In August I mentioned Thanet Council’s competition to commission an innovative artwork to signpost the way to the Old Town area of Margate. The idea is to brand the Old Town and create a cultural trail through the town, which I suppose will work in conjunction with the work being done to widen and improve pavements leading to the area.
Well, after much consideration, the judging panel finally selected Ann Carrington’s “Victorian Shell Ladies”. She says:
Years ago I purchased a beautiful shell ornament in the shape of an Edwardian lady from a souvenir shop on the sea front. There is something about these sea side ladies that epitomise Margate – they have that ‘Kiss me Quick’ kitsch of this quintessentially English sea side resort, yet they are beautifully crafted with an air of the fine ladies and gentlemen who once inhabited the grand historical buildings that are central to the town.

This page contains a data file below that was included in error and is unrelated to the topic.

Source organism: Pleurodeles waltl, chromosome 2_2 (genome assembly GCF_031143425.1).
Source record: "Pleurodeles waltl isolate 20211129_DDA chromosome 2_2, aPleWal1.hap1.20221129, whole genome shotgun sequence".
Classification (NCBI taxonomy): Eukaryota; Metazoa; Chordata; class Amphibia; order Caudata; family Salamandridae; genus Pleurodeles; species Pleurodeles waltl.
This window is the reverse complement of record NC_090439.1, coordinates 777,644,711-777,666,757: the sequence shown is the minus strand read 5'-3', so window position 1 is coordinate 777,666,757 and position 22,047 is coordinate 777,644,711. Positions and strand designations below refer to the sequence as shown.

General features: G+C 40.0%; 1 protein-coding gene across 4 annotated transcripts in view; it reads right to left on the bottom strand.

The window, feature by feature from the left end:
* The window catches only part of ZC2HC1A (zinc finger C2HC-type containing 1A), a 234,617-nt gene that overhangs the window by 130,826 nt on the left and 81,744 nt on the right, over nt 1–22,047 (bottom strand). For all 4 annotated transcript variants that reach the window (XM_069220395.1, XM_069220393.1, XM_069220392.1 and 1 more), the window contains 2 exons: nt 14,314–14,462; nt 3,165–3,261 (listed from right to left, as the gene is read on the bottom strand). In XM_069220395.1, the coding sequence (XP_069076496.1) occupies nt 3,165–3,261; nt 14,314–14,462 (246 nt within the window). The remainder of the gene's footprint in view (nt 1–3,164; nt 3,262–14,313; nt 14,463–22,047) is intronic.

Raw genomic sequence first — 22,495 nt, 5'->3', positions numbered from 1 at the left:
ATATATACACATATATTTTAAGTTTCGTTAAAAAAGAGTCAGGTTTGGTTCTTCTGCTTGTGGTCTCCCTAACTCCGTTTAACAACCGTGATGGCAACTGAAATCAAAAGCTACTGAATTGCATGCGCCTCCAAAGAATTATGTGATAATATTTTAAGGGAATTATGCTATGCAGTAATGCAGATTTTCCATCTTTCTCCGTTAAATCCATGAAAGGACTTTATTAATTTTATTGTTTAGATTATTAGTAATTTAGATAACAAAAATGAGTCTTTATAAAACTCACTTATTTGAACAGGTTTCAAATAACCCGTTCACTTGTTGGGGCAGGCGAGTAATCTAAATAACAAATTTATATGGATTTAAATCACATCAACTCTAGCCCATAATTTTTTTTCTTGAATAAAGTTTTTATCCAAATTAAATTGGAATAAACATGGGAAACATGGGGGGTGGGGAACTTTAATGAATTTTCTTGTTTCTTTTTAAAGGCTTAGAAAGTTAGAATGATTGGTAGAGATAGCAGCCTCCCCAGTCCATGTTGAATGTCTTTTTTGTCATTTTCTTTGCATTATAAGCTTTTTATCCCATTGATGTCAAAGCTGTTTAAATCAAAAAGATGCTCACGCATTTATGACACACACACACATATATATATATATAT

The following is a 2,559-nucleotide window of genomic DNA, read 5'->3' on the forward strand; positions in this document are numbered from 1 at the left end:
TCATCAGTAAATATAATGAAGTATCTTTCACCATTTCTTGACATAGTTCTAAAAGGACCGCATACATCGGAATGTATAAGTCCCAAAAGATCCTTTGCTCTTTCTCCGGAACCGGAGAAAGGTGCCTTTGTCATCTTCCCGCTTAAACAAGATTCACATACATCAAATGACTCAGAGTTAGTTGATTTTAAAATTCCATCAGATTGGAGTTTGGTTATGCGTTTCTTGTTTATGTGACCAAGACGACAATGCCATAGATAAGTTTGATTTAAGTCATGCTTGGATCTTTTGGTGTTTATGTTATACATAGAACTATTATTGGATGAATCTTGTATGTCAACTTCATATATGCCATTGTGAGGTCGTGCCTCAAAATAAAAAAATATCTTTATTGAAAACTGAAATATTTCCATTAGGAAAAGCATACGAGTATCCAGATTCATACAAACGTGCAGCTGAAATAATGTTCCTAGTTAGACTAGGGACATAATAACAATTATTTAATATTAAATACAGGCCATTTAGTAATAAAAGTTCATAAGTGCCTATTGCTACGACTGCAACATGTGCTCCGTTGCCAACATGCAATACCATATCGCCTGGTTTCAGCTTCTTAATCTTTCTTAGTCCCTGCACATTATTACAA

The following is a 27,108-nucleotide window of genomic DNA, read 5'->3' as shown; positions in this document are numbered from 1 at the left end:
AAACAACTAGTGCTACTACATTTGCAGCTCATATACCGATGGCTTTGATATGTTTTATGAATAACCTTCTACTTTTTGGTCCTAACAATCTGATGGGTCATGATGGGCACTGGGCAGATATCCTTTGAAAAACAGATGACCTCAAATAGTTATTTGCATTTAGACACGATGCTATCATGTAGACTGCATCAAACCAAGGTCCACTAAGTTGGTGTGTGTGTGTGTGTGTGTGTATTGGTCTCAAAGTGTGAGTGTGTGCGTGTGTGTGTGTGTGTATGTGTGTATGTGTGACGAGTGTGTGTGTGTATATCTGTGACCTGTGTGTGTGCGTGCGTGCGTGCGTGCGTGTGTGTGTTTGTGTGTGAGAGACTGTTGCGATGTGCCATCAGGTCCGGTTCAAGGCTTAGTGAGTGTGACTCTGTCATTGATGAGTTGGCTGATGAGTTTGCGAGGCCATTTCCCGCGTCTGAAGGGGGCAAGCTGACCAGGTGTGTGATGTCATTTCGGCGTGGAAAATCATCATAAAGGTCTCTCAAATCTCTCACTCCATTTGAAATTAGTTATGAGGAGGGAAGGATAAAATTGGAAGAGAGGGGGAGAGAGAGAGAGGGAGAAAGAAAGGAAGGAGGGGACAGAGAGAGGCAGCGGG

Ann’s proposal includes a 10 feet tall shell lady sculpted from copper to sit in the the market place area of the old town, as well as twelve more shell ladies made from real giant scallop shells to direct people towards the old town.
To accompany the kitsch overload, she plans to use derelict window fronts to feature signs painted by local sign writers reflecting an array of historic graphics unique to Margate – from classic Amusement Arcade frontages to the signage of the Sea Bathing Hospital.
I love the hand painted signs, and totally agree that Margate should make more of it’s heritage of seaside art, but I can’t pretend I actually like her plan for the permanent shell lady in the old town.
This said, Ann Carrington is an interesting marker for where art has reached in the town. Ann is a well regarded and successful artist working from a studio just off Margate high street… and now her work is being used to help improve the town – it’s a scenario you wouldn’t have envisaged five years ago, but it illustrates the well worn history of artists working where the rents are cheap and then watching their work help improve the community as a result.
You can download Ann Carrington’s proposal for the shell ladies, alongside some of her existing portfolio, by visiting her website, and clicking on ‘Current Projects’.